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Ironic Contradictions

I'm a long time reader - since way back when I was seven. That makes it over three quarters of my life that I will be a reader for. But it is worth it. When I'm not reading or wasting my time online on here or Goodreads I'll be off playing video games, studying teaching and messing around with friends and pop culture. Or reading some more.
X-Men: The Complete Age of Apocalypse Epic, Book 4 - Scott Lobdell, Warren Ellis, Jeph Loeb, John Francis Moore, Adam Kubert, Carlos Pacheco, Andy Kubert, Terry Dodson As someone who prides himself on being wide-read I try to broaden my horizons and read all over the joint. Of course it helps if you enjoy the various stories you discover. And I have in particular a penchant for the graphic novels by marvel and DC featuring superheroes. So naturally I was drawn to this work featuring the X-Men and of course one of the greatest villains they have ever faced: Apocalypse.

Of course this is only the fourth book in the sequence but I know my 'lore' well enough to understand this story as it stands on its own. This is not your usual X-Men story. Instead it is part of an alternate timeline arc in which Apocalypse as pictured above rules supreme over the world. All the other heroes of the marvel timeline become simply normal humans in a world where only mutants and augmented humans reign. However even despite this the usual characters such as Storm, Wolverine, jean Grey (or should I say Phoenix), Cyclops, Gambit, Rogue, Magneto, Shadowcat and Colossus. Plus on top of that some pretty cool characters are introduced. Let me introduce them to you as incentive to read this series. Of course I suggest you begin at the start if you do intend to read them with: X-Men: The Complete Age of Apocalypse Epic, Book 1.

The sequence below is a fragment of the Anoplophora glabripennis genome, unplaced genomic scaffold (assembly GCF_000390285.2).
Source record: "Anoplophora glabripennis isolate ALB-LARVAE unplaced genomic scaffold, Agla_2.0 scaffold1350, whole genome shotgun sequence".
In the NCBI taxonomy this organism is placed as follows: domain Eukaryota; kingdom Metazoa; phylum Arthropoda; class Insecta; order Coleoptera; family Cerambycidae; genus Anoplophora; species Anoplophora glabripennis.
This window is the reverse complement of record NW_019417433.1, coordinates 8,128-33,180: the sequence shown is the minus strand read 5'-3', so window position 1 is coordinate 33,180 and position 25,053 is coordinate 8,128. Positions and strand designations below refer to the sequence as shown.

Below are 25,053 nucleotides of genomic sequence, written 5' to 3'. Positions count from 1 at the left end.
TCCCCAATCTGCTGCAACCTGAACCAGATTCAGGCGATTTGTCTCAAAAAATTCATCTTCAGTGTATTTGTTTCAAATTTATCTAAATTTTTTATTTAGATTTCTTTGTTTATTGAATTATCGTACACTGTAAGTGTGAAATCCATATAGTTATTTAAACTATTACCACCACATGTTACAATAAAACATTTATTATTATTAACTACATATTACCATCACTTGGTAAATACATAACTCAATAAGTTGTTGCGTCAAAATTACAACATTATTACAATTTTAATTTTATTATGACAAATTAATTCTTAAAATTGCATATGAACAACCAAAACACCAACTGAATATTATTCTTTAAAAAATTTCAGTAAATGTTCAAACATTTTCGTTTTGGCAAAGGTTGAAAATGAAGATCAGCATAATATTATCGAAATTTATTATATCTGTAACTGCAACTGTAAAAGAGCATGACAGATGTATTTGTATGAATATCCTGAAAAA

First of the more unique characters is:


Yes that's right Apocalypse one of the coolest villains created. Essentially the oldest mutant because he claims to be the first mutant Apocalypse rules over others by force of will, manipulation and also physical strength. Not to mention he has that unique costume which is actually his skin which he can manipulate into any shape...yeah he's a shape-shifter and that costume is his skin.

Moving on to:


Sinister. He's an associate of Apocalypse. It turns out Apocalypse can kind of genetically modify mutants and average people. So he made Sinister into someone who reforms his body from most injuries. Basically he gets holes in his body and they fill in again. And he's obsessed with mixing the perfect genetic material to create the perfect mutant. Which provides us with the most powerful mutant ever basically:


Nate Grey also called X-Man is the result of the genetic mix of Phoenix and Cyclops having its full potential unlocked. In short he's a insanely powerful psychic charged with psyonic energy who'll apparently die eventually because of all that energy and maybe even alter all reality along with his passing. He has that much power.

I didn't, however enjoy this as much as I would have liked.

Firstly: it was certainly a nice story and had some quality art work that I loved. But then there was also some art work I didn't love as much due to the cluttered nature of it. In particular the opening panels which meant that I began the story with a worse impression.

Secondly: I didn't enjoy this novel as much because it felt disconnected from the events of the proper marvel universe. I couldn't link it into the rest of the time continuum and found myself going: so how does this fit into the regular time-stream?

Thirdly (and finally): I didn't enjoy the fact that there were characters who possessed so much power. For me the X-Men have always been about finding that mixture of power and otherworldliness. They're outsiders shunned by society but they still possess incredible powers and abilities regardless of being despised. And for all their power they want to belong. Its that conflict between being superior in power and morality and yet attempting to fit into a world that doesn't want them. For some characters to posses power on the level of Nate Grey may be cool at first but there was no conflict between how powerful he was and trying to fit into society. It didn't seem right. However I hope that future works play on the fact that he may eventually destroy himself through his power. That would provide the interesting conflict.

Still I recommend this to read if you enjoy graphic novels. But if you're not so familiar with the marvel timeline I recommend you go back to the first one and read that. Then move on to the others if you enjoy them.